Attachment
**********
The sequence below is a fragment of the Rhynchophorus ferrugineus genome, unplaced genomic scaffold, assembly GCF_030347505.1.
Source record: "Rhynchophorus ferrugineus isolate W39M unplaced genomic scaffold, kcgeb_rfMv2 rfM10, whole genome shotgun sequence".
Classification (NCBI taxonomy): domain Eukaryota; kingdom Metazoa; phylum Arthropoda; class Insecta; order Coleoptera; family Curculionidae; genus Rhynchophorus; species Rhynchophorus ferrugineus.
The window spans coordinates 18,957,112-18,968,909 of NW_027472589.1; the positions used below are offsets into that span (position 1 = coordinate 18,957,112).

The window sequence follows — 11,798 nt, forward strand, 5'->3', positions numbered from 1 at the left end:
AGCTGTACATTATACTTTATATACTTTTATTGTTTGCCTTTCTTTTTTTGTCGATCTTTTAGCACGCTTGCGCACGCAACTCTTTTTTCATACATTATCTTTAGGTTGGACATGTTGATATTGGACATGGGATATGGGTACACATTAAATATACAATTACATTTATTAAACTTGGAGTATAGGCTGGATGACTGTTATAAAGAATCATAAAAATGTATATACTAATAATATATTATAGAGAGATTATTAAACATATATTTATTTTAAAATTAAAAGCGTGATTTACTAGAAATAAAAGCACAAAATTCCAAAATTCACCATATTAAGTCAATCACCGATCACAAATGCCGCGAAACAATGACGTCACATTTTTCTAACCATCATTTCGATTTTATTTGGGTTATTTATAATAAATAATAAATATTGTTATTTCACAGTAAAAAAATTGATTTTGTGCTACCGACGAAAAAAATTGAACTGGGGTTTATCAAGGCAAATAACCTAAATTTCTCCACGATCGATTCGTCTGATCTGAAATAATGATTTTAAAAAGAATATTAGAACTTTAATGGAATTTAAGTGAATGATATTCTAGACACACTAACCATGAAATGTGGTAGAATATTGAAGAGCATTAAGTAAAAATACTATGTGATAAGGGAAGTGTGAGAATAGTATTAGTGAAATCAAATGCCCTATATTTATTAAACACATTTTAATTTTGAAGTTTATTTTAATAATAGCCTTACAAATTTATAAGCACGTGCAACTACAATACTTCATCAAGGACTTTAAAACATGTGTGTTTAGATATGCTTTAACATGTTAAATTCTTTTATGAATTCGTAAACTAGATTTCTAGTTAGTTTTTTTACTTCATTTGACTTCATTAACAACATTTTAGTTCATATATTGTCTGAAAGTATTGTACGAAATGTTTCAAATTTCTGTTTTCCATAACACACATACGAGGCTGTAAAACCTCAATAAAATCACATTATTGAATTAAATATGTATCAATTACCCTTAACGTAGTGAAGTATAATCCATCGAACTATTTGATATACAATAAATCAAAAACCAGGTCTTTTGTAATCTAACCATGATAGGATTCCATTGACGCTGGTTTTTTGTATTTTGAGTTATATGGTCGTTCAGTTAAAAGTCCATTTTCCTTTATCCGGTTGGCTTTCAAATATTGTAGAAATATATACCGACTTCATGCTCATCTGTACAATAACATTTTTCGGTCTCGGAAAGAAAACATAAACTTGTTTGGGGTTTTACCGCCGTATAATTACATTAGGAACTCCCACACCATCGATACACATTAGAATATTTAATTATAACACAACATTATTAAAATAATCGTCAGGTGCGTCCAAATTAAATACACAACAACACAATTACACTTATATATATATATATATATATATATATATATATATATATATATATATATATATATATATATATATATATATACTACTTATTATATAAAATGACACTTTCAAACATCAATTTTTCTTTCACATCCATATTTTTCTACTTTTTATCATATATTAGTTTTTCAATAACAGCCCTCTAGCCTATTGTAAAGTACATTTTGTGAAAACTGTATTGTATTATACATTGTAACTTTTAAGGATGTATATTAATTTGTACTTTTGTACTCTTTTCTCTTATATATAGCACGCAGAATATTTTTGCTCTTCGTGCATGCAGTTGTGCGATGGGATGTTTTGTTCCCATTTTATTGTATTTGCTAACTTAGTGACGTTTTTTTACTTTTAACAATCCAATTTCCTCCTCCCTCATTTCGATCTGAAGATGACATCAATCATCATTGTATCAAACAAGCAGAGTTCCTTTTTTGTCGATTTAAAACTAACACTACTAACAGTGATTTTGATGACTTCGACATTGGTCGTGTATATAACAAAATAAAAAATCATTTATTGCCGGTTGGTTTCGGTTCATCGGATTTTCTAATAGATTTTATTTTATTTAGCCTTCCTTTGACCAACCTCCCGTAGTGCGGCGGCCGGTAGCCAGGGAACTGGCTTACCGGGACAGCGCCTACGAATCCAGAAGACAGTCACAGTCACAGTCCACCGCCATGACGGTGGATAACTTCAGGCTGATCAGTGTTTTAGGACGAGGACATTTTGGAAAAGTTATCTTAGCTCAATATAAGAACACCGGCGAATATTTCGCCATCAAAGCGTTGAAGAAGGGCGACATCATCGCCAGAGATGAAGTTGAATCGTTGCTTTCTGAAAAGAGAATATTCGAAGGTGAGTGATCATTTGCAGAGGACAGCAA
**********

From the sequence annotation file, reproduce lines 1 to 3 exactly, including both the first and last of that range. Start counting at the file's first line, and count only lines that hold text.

The sequence below is a fragment of the Rhynchophorus ferrugineus genome, unplaced genomic scaffold, assembly GCF_030347505.1.
Source record: "Rhynchophorus ferrugineus isolate W39M unplaced genomic scaffold, kcgeb_rfMv2 rfM10, whole genome shotgun sequence".
Classification (NCBI taxonomy): domain Eukaryota; kingdom Metazoa; phylum Arthropoda; class Insecta; order Coleoptera; family Curculionidae; genus Rhynchophorus; species Rhynchophorus ferrugineus.